The Bitcoin conundrum
Bitcoin, the world’s first successful digital currency, has grown from an internet experiment into a global financial phenomenon. It has attracted an eclectic mix of enthusiasts: from those who see it as the future of money to those who see it as a peer-to-peer cash, or an immutable store of data, or those who view it as a hedge against the instability of traditional fiat currencies. Now, we have to grapple with a new variable with the introduction of Bitcoin exchange-traded funds (ETFs) and the potential for BlackRock to take a serious position in the Bitcoin economy.
A brief history of ETFs
Exchange-traded funds have been a staple of the traditional financial ecosystem since the early 1990s. Their primary purpose is to offer diversification and liquidity, similar to mutual funds while being tradable on stock exchanges. Generally considered low-risk financial instruments, ETFs often track the performance of a particular index or basket of assets, offering retail investors a ‘safer’ entry into the market. They are a conservative investment vehicle for conservative assets. For example, the largest ETF today is the “SPY” ticker, which is an ETF of the S&P 500—largely regarded as the most conservative equity investment in the United States.
The irony of a Bitcoin ETF
Now, the irony of a Bitcoin ETF is too glaring to ignore. Bitcoin often claims to be the punk rock revolt against traditional banking and financial systems. I’m not a huge fan of this idea, but it is the popular and generally consensus idea about Bitcoin for the time being. Where everyone should agree is that Bitcoin was designed to be distributed, free from intermediaries, and directly empowering for individual users. Introducing Bitcoin to the ETF realm is like capturing a wild stallion to pull a plow; it dulls the very essence of what it’s meant to be and only benefits the kinds of people that Bitcoin was intended to disrupt. Don’t you Fink?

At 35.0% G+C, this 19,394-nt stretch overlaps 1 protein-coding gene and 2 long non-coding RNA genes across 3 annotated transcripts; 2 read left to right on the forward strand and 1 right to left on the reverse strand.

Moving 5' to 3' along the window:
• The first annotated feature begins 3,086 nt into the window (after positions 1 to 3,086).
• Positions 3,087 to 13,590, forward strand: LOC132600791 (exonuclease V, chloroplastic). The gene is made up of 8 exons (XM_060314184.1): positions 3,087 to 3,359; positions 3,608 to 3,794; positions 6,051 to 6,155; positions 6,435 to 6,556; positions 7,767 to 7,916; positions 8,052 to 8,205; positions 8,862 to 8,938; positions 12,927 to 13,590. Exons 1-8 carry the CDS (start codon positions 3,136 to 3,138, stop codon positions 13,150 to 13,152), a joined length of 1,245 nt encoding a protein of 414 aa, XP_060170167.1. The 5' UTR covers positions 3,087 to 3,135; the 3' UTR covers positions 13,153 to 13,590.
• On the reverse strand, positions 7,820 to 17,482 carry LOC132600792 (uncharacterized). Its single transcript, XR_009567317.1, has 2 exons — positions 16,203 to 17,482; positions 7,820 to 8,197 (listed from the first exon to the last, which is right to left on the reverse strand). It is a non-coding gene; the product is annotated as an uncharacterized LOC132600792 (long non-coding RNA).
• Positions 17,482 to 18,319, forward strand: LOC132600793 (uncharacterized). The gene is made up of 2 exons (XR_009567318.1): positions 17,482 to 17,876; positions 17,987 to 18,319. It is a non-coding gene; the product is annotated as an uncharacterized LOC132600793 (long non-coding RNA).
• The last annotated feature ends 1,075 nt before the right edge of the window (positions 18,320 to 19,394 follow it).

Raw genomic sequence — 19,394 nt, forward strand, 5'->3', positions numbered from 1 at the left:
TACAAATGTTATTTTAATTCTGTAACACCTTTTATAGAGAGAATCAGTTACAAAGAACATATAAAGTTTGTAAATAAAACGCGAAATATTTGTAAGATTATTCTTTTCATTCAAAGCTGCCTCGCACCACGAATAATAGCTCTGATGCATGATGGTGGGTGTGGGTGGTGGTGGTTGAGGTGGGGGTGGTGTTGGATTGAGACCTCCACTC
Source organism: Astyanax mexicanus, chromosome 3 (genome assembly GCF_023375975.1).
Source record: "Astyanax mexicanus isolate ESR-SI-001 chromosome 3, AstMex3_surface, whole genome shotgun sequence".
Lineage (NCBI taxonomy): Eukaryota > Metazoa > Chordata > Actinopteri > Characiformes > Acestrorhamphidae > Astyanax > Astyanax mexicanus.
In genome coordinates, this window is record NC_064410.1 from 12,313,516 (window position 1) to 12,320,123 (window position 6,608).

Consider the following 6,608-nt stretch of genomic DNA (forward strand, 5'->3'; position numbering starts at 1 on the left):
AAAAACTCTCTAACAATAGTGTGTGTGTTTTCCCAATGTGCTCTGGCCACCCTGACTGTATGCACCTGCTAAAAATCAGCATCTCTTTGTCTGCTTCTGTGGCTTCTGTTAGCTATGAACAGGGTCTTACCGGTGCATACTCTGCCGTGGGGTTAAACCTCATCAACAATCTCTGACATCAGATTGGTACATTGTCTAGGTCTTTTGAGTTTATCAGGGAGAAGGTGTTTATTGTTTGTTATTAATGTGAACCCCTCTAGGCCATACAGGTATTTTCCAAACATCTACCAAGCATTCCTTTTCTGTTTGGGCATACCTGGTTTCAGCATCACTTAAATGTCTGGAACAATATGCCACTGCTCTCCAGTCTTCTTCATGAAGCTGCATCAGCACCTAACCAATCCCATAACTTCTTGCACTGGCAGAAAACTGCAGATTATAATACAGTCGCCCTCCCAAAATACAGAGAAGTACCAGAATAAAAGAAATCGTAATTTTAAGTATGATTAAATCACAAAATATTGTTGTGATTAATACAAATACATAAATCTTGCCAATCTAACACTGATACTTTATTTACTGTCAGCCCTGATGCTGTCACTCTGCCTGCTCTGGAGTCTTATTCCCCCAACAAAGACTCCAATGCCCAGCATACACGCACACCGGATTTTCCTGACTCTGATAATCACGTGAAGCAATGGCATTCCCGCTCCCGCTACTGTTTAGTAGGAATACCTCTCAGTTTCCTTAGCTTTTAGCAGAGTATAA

Financialization erodes purpose
One of the most poignant criticisms against the creation of a Bitcoin ETF lies in the very ethos upon which Bitcoin was founded. Satoshi Nakamoto didn’t envision Bitcoin as a tool to further financialize the world or bolster an increasingly speculative gambler’s economy. Instead, the core philosophy was to provide a peer-to-peer version of electronic cash, granting financial sovereignty to individual economic actors. Bitcoin was meant to break the chains of complex financial institutions that monopolize assets, control the money supply, and dictate the rules of economic engagement for everyone else. Introducing a Bitcoin ETF doesn’t just distort this vision—it actively undermines it. By centralizing Bitcoin ownership within the structure of an ETF, the power dynamics shift dramatically. Suddenly, the issuers of the ETF become the gatekeepers of Bitcoin’s accessibility, dictating terms and reaping profits from transaction fees and fund management, all while diluting the autonomy and control that individual ‘bitcoiners’ should wield over their own assets. Essentially, the Bitcoin ETF moves counter to the decentralizing spirit of Bitcoin, consolidating authority back into the hands of a select few, thereby disenfranchising the most critical stakeholder in the entire Bitcoin ecosystem: you.
The middleman dilemma